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CREATING COMMUNITY—VIRTUALLY

Community and connection is more important than ever; but what does that look like in this new landscape?


As we continue to navigate this unfamiliar territory of the pandemic, it is becoming increasingly apparent that social distancing is going to be the new normal for a while. Therefore, instead of resisting this new landscape, we need to dive into it.


Researchers have found that loneliness is as bad for our physical health as smoking 15 cigarettes a day. 15 cigarettes a day. Property managers need to help residents combat loneliness and isolation by creating a sense of community through shared experiences.


Yes, you may need to pivot a bit. After all, the role property management plays in apartment communities was not meant to live only in the virtual space. However, the goal remains the same: To create a community for residents. The need for community and for connection does not just disappear because residents cannot leave their homes. In fact, it’s just the opposite. The need for community and connection right now—in any form, no matter how brief—is more important than ever.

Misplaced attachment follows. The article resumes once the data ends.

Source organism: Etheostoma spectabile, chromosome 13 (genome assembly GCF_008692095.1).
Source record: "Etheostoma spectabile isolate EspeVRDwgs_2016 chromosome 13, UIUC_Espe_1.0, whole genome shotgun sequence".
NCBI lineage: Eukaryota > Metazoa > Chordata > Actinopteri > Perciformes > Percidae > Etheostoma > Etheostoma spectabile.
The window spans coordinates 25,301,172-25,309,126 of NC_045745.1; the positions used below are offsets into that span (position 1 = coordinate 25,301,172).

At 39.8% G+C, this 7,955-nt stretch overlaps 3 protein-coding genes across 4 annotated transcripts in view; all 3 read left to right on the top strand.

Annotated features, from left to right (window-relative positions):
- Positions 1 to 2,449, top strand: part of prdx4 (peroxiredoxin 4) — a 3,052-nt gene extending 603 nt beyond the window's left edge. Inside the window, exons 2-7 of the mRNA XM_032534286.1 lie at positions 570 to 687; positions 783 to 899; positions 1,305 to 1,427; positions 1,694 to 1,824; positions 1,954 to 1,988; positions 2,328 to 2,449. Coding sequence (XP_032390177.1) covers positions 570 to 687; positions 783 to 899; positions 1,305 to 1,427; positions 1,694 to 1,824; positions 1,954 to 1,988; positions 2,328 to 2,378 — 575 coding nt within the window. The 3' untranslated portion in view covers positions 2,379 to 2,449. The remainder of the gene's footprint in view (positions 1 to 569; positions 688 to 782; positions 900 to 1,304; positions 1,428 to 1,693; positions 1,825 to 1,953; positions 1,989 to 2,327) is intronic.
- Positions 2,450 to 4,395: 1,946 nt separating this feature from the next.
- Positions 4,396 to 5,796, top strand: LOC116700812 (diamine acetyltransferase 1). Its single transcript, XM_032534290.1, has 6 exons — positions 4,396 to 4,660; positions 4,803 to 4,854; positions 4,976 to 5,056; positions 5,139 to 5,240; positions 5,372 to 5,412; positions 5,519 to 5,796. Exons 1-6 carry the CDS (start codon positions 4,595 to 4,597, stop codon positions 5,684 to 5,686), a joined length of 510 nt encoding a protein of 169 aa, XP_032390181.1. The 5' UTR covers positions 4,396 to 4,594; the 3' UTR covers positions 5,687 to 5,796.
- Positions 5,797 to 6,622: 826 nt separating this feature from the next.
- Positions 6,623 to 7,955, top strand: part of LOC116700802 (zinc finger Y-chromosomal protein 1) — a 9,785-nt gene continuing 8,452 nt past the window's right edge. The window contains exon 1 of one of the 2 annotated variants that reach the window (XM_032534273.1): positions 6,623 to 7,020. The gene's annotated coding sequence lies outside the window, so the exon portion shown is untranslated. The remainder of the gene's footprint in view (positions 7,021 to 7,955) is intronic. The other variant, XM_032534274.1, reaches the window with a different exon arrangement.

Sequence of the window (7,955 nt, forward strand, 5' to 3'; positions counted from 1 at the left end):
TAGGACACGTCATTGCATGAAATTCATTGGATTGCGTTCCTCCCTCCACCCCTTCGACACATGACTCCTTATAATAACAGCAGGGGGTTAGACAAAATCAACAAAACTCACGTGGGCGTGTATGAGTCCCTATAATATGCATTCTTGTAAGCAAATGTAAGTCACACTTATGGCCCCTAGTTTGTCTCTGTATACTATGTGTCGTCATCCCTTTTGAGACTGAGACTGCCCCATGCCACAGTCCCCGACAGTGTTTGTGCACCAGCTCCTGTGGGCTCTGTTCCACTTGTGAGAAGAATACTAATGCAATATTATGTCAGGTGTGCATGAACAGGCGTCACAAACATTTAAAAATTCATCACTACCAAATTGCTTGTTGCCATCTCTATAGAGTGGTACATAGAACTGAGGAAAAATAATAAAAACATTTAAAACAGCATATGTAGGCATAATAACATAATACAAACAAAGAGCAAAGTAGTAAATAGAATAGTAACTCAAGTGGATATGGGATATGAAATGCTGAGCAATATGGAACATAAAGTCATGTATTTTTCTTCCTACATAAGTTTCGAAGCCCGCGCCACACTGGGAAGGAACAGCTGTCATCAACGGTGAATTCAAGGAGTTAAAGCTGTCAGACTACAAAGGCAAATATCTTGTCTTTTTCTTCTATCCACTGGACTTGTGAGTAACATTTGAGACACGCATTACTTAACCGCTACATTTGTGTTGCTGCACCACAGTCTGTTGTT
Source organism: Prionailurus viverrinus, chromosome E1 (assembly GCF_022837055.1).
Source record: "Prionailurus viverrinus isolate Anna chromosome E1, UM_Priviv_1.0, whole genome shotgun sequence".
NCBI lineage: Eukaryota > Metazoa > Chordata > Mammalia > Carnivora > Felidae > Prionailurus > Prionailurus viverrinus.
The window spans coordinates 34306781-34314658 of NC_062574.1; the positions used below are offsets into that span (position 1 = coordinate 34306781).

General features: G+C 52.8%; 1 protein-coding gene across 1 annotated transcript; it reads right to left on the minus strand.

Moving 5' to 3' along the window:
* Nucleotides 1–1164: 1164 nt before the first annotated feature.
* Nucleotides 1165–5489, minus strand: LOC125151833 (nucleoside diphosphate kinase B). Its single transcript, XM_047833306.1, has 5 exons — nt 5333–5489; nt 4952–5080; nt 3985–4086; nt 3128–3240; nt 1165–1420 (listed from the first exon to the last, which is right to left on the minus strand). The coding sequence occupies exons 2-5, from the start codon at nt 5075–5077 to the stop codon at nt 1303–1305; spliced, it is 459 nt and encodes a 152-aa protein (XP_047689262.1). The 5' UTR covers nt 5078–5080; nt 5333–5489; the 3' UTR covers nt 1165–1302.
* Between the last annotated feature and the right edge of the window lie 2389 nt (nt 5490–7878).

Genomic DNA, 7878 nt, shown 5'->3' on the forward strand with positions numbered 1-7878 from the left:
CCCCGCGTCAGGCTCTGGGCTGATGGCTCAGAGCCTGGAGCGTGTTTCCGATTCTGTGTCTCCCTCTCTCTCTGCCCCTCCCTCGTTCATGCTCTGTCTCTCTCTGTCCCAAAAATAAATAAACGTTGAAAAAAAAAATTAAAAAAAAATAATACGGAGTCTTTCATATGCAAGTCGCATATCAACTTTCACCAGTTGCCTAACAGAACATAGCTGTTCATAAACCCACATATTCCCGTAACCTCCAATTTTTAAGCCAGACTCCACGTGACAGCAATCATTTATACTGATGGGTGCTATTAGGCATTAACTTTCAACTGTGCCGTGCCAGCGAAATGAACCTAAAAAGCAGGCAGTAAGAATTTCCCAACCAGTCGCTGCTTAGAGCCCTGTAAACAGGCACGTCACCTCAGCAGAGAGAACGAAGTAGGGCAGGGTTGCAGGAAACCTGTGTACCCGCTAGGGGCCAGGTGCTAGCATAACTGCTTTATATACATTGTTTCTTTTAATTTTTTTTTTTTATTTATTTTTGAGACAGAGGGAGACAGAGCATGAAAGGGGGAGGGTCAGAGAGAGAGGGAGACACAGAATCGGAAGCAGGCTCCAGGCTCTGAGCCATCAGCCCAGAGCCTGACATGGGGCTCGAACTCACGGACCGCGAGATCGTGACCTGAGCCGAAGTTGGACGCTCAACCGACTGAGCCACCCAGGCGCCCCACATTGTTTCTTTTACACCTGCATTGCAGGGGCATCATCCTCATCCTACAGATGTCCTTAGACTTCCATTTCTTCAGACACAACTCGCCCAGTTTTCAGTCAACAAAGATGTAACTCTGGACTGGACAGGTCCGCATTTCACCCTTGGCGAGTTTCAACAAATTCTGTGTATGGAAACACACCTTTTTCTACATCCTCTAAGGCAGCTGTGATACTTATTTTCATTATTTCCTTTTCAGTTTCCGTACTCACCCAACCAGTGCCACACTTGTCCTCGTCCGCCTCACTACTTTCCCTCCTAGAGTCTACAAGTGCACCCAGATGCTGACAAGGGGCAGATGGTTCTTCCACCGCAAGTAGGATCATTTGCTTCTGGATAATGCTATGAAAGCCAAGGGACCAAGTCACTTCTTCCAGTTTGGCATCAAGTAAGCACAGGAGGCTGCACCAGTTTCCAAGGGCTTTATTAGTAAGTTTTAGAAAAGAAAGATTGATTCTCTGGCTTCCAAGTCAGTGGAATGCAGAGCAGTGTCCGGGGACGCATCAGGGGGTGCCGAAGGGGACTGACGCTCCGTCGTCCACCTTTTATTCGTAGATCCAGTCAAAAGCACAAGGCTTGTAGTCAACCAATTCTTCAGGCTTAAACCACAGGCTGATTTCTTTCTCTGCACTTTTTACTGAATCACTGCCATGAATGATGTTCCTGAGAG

Therefore, instead of postponing or canceling future events and/or activities, brainstorm how to tailor the event/activity to work within these circumstances. Don’t wait to add an event to the calendar once social distancing is behind us. There are so many ways to create shared experiences. Here are just a few ways:


  • Trivia Night: Bring residents together weekly or monthly with a little friendly competition. A lot of people that hosted trivia at local bars are now hosting it virtually.

  • Cooking Class/Demonstration: Pair up with a chef from a nearby restaurant to bring an interactive, virtual cooking class and/or demonstration to residents.

  • Paint and Sip: There are many Paint and Sip businesses run by local artists around the Boston area. Drop off the necessary supplies to the residents who sign up, and offer a night of creativity.


These are just a few ways to connect residents, not only with one another but with local businesses in the neighborhood as well. Furthermore, by providing an opportunity to tip or donate to these businesses, residents can contribute to their community. But not all events need to be so formal and structured. Any amount of time your residents can connect as a community will be beneficial, even if it is simply bringing everyone together for five minutes of clapping and cheering to remind residents that we are all in this together.

There are so many ways to provide connection and community—it’s just going to require a little creativity. Residents are eager to join together. So continue to provide and encourage shared experiences, even if it’s just for five minutes. Be the spark residents need to regain their sense of community.

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